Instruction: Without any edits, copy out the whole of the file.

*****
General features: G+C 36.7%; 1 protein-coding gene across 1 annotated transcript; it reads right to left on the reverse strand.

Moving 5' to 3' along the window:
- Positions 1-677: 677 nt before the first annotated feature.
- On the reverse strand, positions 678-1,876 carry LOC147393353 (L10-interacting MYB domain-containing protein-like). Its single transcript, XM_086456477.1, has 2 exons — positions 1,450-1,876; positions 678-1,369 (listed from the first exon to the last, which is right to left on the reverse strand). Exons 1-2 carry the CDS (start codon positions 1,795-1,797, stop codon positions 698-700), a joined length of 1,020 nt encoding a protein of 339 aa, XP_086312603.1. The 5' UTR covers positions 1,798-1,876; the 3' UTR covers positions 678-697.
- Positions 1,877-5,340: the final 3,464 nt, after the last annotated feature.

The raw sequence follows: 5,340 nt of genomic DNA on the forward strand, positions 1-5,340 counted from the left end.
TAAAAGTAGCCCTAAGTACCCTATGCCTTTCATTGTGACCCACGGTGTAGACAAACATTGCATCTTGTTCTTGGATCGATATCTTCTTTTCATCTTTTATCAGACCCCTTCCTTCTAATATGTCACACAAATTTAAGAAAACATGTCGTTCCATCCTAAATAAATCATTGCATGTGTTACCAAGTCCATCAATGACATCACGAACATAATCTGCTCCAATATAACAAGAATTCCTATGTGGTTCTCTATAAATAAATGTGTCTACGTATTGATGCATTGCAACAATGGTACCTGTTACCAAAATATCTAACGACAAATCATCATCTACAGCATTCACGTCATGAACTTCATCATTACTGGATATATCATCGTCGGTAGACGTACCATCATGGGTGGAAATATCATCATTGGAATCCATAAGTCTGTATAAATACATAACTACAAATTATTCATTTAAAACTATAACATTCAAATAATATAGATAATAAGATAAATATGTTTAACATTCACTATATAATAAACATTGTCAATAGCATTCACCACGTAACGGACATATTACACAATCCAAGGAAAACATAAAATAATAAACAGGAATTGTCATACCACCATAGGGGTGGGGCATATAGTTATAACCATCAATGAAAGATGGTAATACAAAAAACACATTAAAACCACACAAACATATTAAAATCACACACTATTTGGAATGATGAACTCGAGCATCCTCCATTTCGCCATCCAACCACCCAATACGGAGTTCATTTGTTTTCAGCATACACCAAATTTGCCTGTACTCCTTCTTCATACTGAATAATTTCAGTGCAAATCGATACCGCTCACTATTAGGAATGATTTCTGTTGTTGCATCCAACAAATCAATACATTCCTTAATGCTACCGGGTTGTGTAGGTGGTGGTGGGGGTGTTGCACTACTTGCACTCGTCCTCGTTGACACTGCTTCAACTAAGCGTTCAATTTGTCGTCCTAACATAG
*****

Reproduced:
General features: G+C 36.7%; 1 protein-coding gene across 1 annotated transcript; it reads right to left on the reverse strand.

Moving 5' to 3' along the window:
- Positions 1-677: 677 nt before the first annotated feature.
- On the reverse strand, positions 678-1,876 carry LOC147393353 (L10-interacting MYB domain-containing protein-like). Its single transcript, XM_086456477.1, has 2 exons — positions 1,450-1,876; positions 678-1,369 (listed from the first exon to the last, which is right to left on the reverse strand). Exons 1-2 carry the CDS (start codon positions 1,795-1,797, stop codon positions 698-700), a joined length of 1,020 nt encoding a protein of 339 aa, XP_086312603.1. The 5' UTR covers positions 1,798-1,876; the 3' UTR covers positions 678-697.
- Positions 1,877-5,340: the final 3,464 nt, after the last annotated feature.

The raw sequence follows: 5,340 nt of genomic DNA on the forward strand, positions 1-5,340 counted from the left end.
TAAAAGTAGCCCTAAGTACCCTATGCCTTTCATTGTGACCCACGGTGTAGACAAACATTGCATCTTGTTCTTGGATCGATATCTTCTTTTCATCTTTTATCAGACCCCTTCCTTCTAATATGTCACACAAATTTAAGAAAACATGTCGTTCCATCCTAAATAAATCATTGCATGTGTTACCAAGTCCATCAATGACATCACGAACATAATCTGCTCCAATATAACAAGAATTCCTATGTGGTTCTCTATAAATAAATGTGTCTACGTATTGATGCATTGCAACAATGGTACCTGTTACCAAAATATCTAACGACAAATCATCATCTACAGCATTCACGTCATGAACTTCATCATTACTGGATATATCATCGTCGGTAGACGTACCATCATGGGTGGAAATATCATCATTGGAATCCATAAGTCTGTATAAATACATAACTACAAATTATTCATTTAAAACTATAACATTCAAATAATATAGATAATAAGATAAATATGTTTAACATTCACTATATAATAAACATTGTCAATAGCATTCACCACGTAACGGACATATTACACAATCCAAGGAAAACATAAAATAATAAACAGGAATTGTCATACCACCATAGGGGTGGGGCATATAGTTATAACCATCAATGAAAGATGGTAATACAAAAAACACATTAAAACCACACAAACATATTAAAATCACACACTATTTGGAATGATGAACTCGAGCATCCTCCATTTCGCCATCCAACCACCCAATACGGAGTTCATTTGTTTTCAGCATACACCAAATTTGCCTGTACTCCTTCTTCATACTGAATAATTTCAGTGCAAATCGATACCGCTCACTATTAGGAATGATTTCTGTTGTTGCATCCAACAAATCAATACATTCCTTAATGCTACCGGGTTGTGTAGGTGGTGGTGGGGGTGTTGCACTACTTGCACTCGTCCTCGTTGACACTGCTTCAACTAAGCGTTCAATTTGTCGTCCTAACATAG